The myth of the reactionary white working class
Publisher: World Socialist Website
Date Written: 12/11/2016
Year Published: 2016
Resource Type: Article
Cx Number: CX20125
Following the victory of Donald Trump in the 2016 presidential election, the Democratic Party and media have attributed the results to the ignorance, backwardness and inherent racism and sexism of the "white working class." This identity-based presentation is a false narrative exploded by the most basic analysis of the data from the election.
As a percentage of votes cast, all racial groups swung toward the Republican candidate in 2016 compared to 2012. However, white voters showed the lowest swing to the Republicans (1 percentage point), compared with African-Americans (7 percentage points), Latinos (8 percentage points), and Asian-Americans (11 percentage points).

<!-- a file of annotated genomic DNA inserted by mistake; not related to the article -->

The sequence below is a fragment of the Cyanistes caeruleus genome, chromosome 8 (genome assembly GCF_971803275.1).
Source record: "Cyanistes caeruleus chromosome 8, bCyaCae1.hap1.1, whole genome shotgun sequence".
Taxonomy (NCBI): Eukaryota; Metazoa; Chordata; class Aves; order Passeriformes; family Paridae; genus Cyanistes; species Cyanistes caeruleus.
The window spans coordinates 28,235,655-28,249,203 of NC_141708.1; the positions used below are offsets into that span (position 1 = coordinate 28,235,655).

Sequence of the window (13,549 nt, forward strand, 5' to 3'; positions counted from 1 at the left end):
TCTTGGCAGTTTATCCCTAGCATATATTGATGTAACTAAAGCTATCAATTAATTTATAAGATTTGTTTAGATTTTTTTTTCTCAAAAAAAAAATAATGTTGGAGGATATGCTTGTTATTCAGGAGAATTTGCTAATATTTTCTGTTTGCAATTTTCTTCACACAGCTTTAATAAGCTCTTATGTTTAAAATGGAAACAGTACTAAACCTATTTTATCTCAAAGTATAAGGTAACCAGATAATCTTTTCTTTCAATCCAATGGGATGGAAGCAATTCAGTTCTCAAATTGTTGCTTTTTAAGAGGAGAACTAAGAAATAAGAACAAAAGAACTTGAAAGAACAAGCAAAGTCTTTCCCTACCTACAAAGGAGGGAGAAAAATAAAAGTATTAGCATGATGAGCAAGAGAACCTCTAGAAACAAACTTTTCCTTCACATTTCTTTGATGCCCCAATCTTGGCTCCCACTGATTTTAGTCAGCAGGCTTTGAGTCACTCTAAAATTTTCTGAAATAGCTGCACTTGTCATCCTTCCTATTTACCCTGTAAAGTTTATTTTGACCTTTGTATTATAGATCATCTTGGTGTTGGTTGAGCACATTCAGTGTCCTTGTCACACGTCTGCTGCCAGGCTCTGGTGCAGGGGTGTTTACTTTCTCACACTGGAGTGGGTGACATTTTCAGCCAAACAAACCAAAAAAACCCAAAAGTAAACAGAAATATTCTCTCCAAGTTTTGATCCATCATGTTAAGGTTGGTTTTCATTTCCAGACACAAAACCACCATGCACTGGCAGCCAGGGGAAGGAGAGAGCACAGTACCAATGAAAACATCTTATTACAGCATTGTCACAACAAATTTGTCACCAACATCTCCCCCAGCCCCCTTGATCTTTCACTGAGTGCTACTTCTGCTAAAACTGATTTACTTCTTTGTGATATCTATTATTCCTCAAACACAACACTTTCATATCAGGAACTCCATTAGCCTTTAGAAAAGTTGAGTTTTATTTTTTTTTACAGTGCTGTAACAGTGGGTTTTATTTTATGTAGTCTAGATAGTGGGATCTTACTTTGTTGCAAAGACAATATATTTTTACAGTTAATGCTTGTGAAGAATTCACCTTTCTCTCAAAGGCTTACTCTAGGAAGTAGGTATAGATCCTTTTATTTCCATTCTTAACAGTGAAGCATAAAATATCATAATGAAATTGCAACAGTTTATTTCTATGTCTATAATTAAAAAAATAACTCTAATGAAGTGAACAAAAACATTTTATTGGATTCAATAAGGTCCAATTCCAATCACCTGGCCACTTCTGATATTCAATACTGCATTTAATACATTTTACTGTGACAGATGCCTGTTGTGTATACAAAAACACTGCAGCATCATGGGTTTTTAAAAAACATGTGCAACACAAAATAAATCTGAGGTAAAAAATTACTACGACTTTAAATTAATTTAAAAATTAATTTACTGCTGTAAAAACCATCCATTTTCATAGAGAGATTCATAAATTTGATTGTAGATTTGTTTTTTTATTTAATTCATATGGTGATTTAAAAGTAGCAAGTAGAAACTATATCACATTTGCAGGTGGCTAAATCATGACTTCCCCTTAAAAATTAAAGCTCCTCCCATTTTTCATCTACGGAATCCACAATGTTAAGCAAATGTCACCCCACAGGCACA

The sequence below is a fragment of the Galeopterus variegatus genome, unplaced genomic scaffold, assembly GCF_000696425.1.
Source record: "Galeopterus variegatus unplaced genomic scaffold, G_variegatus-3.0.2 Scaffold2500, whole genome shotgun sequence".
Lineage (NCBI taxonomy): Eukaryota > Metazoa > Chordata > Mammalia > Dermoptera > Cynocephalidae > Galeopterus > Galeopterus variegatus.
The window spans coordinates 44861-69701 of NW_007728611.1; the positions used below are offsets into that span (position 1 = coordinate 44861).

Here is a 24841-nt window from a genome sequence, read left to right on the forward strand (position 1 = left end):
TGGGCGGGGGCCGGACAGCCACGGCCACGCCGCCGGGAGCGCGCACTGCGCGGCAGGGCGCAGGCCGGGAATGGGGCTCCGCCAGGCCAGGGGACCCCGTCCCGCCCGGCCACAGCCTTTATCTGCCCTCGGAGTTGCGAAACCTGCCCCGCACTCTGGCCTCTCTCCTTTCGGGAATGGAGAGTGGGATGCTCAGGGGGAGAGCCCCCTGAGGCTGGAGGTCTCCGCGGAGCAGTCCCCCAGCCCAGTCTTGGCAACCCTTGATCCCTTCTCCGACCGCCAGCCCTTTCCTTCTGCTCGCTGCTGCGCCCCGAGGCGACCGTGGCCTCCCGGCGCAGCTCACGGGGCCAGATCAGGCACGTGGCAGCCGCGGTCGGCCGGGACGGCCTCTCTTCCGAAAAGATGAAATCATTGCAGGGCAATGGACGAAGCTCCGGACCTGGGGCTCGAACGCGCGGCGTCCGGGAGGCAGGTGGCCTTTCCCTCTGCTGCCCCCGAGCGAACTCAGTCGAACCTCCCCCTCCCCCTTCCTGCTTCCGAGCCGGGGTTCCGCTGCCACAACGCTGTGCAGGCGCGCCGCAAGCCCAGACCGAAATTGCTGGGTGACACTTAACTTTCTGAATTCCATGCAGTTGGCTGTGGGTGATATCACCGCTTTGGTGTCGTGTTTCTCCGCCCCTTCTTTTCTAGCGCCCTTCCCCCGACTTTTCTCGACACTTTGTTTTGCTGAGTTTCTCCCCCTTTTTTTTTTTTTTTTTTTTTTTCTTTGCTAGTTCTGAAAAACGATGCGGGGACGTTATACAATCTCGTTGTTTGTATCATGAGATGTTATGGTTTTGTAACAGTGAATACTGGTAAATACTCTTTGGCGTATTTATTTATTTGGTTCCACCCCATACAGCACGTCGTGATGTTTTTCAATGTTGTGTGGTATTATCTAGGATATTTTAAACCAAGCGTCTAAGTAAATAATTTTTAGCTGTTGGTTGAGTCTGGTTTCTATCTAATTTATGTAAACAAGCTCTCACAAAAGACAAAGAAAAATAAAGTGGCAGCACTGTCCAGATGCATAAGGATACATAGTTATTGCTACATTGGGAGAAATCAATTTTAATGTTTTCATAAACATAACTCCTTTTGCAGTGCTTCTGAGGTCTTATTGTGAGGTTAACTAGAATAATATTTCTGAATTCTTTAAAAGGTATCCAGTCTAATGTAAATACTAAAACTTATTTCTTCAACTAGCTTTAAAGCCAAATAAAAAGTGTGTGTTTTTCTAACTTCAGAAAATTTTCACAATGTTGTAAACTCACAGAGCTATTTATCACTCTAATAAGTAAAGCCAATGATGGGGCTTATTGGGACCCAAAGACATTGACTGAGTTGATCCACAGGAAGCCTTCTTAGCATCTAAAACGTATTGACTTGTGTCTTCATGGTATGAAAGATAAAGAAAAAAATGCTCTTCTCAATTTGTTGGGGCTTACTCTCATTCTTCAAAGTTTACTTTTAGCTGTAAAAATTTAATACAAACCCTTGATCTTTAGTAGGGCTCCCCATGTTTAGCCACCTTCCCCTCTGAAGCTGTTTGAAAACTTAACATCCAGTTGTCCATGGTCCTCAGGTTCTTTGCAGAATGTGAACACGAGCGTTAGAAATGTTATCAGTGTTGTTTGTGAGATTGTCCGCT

These shifts, which occurred within the broader framework of abstention, were driven largely by economic issues. Fifty-two percent of voters said that the economy was the most important issue in the election, far above the second most important issue at 18 percent. Racial and gender issues did not register, while sixty-eight percent of voters said their financial situation was the same or worse than it was four years ago. Thirty-nine percent said they were looking for a candidate who "can bring change," and of these, 83 percent voted for Trump. This equals roughly 40 million votes, or two thirds of Trump's total.
Clinton's electoral defeat is bound up with the nature of the Democratic Party, an alliance of Wall Street and the military-intelligence apparatus with privileged sections of the upper-middle class based on the politics of race, gender and sexual orientation. Over the course of the last forty years, the Democratic Party has abandoned all pretenses of social reform, a process escalated under Obama. Working with the Republican Party and the trade unions, it is responsible for enacting social policies that have impoverished vast sections of the working class, regardless of race or gender.